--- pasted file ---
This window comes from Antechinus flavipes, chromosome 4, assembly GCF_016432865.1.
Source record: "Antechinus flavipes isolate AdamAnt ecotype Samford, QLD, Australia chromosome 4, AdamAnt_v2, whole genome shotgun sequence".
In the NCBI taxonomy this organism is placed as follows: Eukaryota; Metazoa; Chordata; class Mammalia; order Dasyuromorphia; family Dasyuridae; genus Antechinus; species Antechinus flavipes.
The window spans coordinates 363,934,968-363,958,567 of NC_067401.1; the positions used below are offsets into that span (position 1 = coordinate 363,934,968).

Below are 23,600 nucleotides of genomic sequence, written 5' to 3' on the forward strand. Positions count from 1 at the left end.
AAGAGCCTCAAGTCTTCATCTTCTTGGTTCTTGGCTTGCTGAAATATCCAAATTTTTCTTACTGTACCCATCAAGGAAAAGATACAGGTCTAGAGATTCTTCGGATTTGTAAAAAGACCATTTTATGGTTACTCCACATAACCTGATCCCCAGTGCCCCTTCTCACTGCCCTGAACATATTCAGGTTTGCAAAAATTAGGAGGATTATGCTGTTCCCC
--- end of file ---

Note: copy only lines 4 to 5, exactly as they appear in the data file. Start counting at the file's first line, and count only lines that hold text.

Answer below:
The window spans coordinates 363,934,968-363,958,567 of NC_067401.1; the positions used below are offsets into that span (position 1 = coordinate 363,934,968).

Below are 23,600 nucleotides of genomic sequence, written 5' to 3' on the forward strand. Positions count from 1 at the left end.